Herodotus Returns


Aphrodisiacs found in pre-incan healer’s tomb
January 26, 2010, 12:07 pm
Filed under: Shamans, Tombs | Tags: , ,

Archaeologists have discovered 500 nectarine seeds in the tomb of a folk healer who lived 800 years ago in the Lambayeque region in Peru.

Archaeologists at La Pava de Mochumi complex have discovered the tomb of a curandero (folk healer) who lived 800 years ago in Peru’s Lambayeque region and who was buried with 500 nectarine seeds, famous for its aphrodisiac properties.

Peruvian daily El Comercio reported that a ceramic vessel containing the nectarine seeds was the first clue to finding the remains of the ancient healer, who was buried near the valley of the Tucume Pyramids in northern Peru.

Archaeologist Marco Fernandez said that at first they thought it was another ceremonial burial site; but after finding more objects, they confirmed these were the remains of a shaman from the pre-Incan Lambayeque culture.

More on the shamanistic aphrodisiacs.

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San bushmen paintings Inanke Cave, Zimbabwe
January 26, 2010, 11:56 am
Filed under: Cave Paintings | Tags: , ,

Check out this Wall Street Journal article from art historian Michael Fitzgerald on the 5,000-10,000-year-old San paintings in the Inanke Cave in Zimbabwe. Unlike the cave paintings in Europe which will never be understood beyond conjecture, scholars can actually interpret the San paintings with considerable accuracy. In the 19th century, linguists learned the ‘click’ language of the San Bushmen, enabling them to record a culture that has changed very little across millennia. The paintings, they discovered, depict spiritual rituals, in which a shaman enters a trance state and travels to the spirit world. The shaman is often depicted in anthropomorphic states. There’s a lot of literature on these paintings; the book I’ve read is Mind in the Cave, by David Lewis-Williams, which I recommend without reservation.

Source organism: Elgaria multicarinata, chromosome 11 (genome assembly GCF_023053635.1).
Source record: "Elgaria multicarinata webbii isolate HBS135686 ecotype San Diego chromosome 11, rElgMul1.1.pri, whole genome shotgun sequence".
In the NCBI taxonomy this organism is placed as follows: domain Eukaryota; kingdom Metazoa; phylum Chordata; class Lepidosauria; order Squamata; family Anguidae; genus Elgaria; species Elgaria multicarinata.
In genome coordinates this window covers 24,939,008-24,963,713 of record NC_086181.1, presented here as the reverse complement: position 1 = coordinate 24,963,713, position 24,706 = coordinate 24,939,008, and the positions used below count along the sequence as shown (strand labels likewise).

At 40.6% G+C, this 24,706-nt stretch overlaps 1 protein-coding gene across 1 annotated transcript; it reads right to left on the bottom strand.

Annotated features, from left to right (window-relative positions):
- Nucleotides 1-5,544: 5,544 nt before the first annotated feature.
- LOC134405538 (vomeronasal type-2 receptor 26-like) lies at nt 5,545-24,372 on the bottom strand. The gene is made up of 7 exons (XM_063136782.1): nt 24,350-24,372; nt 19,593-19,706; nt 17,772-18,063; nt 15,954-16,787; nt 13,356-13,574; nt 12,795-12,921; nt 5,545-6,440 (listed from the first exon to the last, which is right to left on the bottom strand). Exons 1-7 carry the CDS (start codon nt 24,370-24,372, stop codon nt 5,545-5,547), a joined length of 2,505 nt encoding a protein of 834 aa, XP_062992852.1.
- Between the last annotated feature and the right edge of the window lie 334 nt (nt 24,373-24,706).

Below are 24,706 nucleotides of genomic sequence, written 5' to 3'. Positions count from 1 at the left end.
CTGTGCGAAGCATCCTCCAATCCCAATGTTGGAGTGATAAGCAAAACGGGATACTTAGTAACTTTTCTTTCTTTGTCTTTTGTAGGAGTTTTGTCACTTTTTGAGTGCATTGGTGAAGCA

Unlike the dark, underground caves of Lascaux or Altamira in Europe, those in Matobo are located high up granite slopes in shelves scooped from the sides of the hills. They are shelters filled with light and open to surrounding vistas. Beneath Inanke’s encompassing dome, herds of giraffe, eland, kudu, ostrich and duiker, among others, fill a broad painted band running the length of the back wall just above eye level. They offer a celebration of life equal to any of the mural cycles of the Renaissance. Generally rendered in silhouettes of ochre ranging from tan to mulberry in tone, this dense profusion of wildlife includes a giraffe so subtly modeled in yellow and white that one of the leading experts on African rock art, Peter Garlake, has called it the finest animal painting in the country. Next to this vivid creature, seven stick-figure men march in file with weapons on their shoulders, and many other human figures are scattered among the animals. But these are far from simple hunting scenes.

Rest of the article here.